May 31, 2013
James Franco adapted Faulkner’s As I Lay Dying, because of course he did
by Jean-Patrick Grillet
2013 has already seen Baz Luhrmann’s controversial adaptation of The Great Gatsby; adaptations of Shakespeare’s Much Ado About Nothing and Dickens‘ Great Expectations are forthcoming. At the Cannes Film Festival last week, actor/student/blogger/artist/musician/professor/writer/director James Franco premiered his own adaptation of an American classic: William Faulkner’s As I Lay Dying.
Initial reactions to Franco’s take on the novel were mixed, mainly because of his decision to shoot the film almost entirely in split-screen—but is this not exactly what we should expect from the modern Renaissance Man?
Well, maybe he’s not quite a Renaissance Man—that would require actually mastering all of the subjects he chooses to pursue. But Franco’s relentless pursuit of new fields is precisely why his choice to shoot this film in split-screen should come as no surprise. Sure, it could have to do with Faulkner’s own multiple-narrator technique in the novel, but come on, we’re talking about James Franco. He’s never been able to focus on one thing at a time, so why should he focus on just one scene?
And who’s to say Franco’s ADHD hasn’t worked to our benefit? Thanks to his refusal to devote himself entirely to any one role, we’ve been blessed with myriad so-so performances from the James Dean lookalike. Franco has a special ability to perform just as well in blockbuster sellouts as he does in potentially award winning independent and art house films, which is to say he does a pretty good job in all of his films.
The fact is, Franco doesn’t seem to care what anyone thinks of him—he’s going to act in all the roles, direct all the movies, take all of the classes (and then teach them), all the while bringing attention to how awesome he is. We can criticize all we want, but his stoned smile, Ivy League pedigree, and bohemian attractiveness make him hard to truly hate. Even as some critics advised that he choose one career and stick to it, TIME magazine came to his defense by calling him the 21st Century’s first great public intellectual.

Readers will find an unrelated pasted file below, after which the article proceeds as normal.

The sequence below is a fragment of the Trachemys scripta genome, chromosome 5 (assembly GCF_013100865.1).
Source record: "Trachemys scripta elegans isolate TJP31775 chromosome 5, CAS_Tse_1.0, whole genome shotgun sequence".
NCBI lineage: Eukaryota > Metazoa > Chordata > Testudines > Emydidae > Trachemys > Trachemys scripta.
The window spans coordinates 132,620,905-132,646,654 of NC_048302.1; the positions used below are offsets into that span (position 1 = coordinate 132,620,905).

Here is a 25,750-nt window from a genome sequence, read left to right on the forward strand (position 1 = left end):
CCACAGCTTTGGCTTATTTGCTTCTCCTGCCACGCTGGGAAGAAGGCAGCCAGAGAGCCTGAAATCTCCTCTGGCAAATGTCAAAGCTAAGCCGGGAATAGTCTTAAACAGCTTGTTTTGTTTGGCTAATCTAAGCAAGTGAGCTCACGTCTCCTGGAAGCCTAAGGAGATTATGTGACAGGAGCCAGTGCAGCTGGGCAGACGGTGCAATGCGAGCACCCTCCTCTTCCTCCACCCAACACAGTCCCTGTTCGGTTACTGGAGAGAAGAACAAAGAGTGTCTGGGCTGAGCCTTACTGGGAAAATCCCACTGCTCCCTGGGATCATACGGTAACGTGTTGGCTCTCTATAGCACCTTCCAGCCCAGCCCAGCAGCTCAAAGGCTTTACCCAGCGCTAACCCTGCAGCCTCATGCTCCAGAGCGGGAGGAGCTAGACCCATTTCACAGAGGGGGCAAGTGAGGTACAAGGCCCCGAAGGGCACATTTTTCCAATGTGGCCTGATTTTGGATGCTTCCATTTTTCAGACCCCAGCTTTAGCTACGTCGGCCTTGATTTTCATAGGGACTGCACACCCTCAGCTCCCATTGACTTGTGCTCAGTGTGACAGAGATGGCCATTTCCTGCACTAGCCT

So, even if Franco’s adaptation of one of Faulkner’s most enduring novels flops artistically and commercially, Franco will probably be fine—at the very least he’ll still get attention for doing just about anything. He’s a bit like the film world’s only child—we’ll continue to put all of his paintings and poems on our refrigerators regardless of their quality.
As for Franco’s adaptation, he’s already defended himself from whatever critics may speak out against the project. Defending Luhrmann’s The Great Gatsby, he explained that film critics who criticize film adaptations are hypocrites (that’s a lot of criticism in one sentence). He believes that a director’s adaptation is, in a way, his own critique. As he claims to be an ardent fan of Faulkner’s, and since he has just as many personalities as the novel does narrators, this may be Franco’s most logical endeavor yet—we’ll see if it’s his most successful.
Jean-Patrick Grillet is an intern at Melville House.